Trump Is ‘the Last Person’ Who Should Have Power to Start a Nuclear War, Says Former Missile Officer

A group of veteran nuclear launch officers has pleaded with Congress to restrict President Donald Trump’s access to the U.S.’s weapons of mass destruction, questioning his ability to make such a serious decision.

In a letter to lawmakers, 17 veterans once charged with starting a nuclear war at the president’s request said Thursday that they have long questioned the current leader’s “fitness to serve as commander in chief, with absolute authority over the nation’s nuclear arsenal.” The group said their doubts have only grown as Trump neared the one-year mark of his first term in office, and an upcoming Pentagon review was expected to loosen restrictions to the U.S.’s ability to use nuclear weapons.

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“One year into the Trump presidency, our alarm has only intensified, and we must raise our voices again. The president has had ample opportunity to educate and humble himself to the grave responsibilities of his office,” they wrote.

“Instead, he consistently shows himself to be easily baited, stubborn in his ignorance of world politics and diplomacy, and quick to brandish nuclear threats. The reality of this presidency is worse than we feared,” they added.

GettyImages-677186690 The U.S. military test-fires an unarmed Minuteman III intercontinental ballistic missile (ICBM) at Vandenberg Air Force Base, 130 miles northwest of Los Angeles, on May 3, 2017. Veteran nuclear launch officers who once manned the button for a nuclear version of the ICBM have criticized Trump’s absolute authority to launch nuclear weapons. RINGO CHIU/AFP/Getty Images

A month before he was sworn into office, Trump tweeted that he wanted to “greatly strengthen and expand” the U.S. nuclear weapons arsenal until “the world came to its sense regarding nukes.”

A month after he took office, Trump told Reuters he would make the U.S. “top of the pack” in terms of its capacity to wage nuclear warfare. An NBC report claimed Trump wanted to expand the country’s nuclear weapons stockpile by nearly eight times its current size.

As Trump prepares to deliver his first State of the Union address later this month, his administration was also set to publish its debut Nuclear Posture Review. The contents of the document has yet to be released, but at least one former official who read it said it would allow the U.S. a nuclear response to a non-nuclear attack and encourage the development of low-yield nuclear weapons, which some experts said could increase the likelihood of a conflict going nuclear.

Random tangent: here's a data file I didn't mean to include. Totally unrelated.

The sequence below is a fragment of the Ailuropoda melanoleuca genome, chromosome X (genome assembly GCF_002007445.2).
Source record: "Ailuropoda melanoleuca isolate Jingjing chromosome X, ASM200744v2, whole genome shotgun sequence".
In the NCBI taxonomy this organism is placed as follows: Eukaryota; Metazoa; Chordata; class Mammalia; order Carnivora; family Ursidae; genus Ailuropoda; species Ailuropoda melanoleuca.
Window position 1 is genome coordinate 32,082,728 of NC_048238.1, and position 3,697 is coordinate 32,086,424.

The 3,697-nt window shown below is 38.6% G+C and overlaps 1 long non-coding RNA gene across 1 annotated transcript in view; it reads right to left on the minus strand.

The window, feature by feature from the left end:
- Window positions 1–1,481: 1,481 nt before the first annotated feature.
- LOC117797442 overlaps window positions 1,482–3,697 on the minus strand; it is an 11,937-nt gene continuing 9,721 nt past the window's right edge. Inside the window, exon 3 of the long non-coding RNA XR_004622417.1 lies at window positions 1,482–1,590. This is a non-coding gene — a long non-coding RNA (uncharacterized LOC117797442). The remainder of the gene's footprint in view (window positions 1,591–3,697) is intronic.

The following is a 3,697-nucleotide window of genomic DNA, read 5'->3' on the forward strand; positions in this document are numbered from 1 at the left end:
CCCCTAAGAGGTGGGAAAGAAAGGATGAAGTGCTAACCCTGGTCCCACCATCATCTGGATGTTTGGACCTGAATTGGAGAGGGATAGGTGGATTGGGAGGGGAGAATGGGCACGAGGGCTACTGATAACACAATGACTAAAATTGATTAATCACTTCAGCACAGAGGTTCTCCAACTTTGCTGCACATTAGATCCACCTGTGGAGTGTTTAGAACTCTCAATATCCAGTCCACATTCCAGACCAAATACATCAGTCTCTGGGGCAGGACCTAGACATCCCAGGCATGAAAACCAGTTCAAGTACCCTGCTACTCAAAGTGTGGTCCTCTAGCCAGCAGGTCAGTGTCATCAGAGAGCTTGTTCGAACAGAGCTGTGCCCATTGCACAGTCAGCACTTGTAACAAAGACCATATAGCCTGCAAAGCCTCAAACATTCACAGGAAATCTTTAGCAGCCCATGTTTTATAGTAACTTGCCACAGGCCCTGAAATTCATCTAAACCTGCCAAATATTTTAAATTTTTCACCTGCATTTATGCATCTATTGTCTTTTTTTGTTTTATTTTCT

These developments have been coupled with major progress made by North Korea’s own burgeoning nuclear weapons program. As North Korean supreme leader Kim Jong Un oversaw historic intercontinental ballistic missile (ICBM) launches, tested a hydrogen bomb and declared his country an official nuclear state, Trump threatened he would use “fire and fury” to “totally destroy” North Korea and suggested he had a “bigger and more powerful nuclear button” at his desk.

GettyImages-881258254 People watch a television news screen featuring pictures of President Donald Trump and North Korean supreme leader Kim Jong Un at a railway station in Seoul, South Korea, on November 29, 2017. Kim warned his “nuclear launch button” was always at his office, to which Trump tweeted that his nuclear button was “bigger and more powerful.” JUNG YEON-JE/AFP/Getty Images

“We cannot stand idly by as Donald Trump holds us all hostage to his petulant mood swings,” Bruce Blair, co-founder of the Global Zero movement to eliminate nuclear weapons and one of the signatories of Thursday’s veterans’ letter, said in a statement sent to Newsweek by the nonproliferation group.

“Donald Trump is the last person who should possess the nuclear codes and the power to start a nuclear conflagration,” Blair added. “Our weapons have the power to destroy entire nations, including our own nation if he initiates a nuclear war. As a former steward of the nuclear launch keys, I’ve learned about the stability, competence and temperament it takes to hold such a responsibility, and Donald Trump has shown us all he possesses none of those qualities.”

Politicians such as Senator Ed Markey of Massachusetts and Representatives Ted Lieu and Ro Khanna of California have proposed limiting the presidency’s nuclear powers and adopting a “no first use policy,” but the commander in chief remains the absolute authority in deciding whether or not to launch nuclear weapons. While the president is technically supposed to gain congressional approval to engage in any military action abroad, Trump already bypassed this step when he launched a cruise missile strike against the Syrian military in April.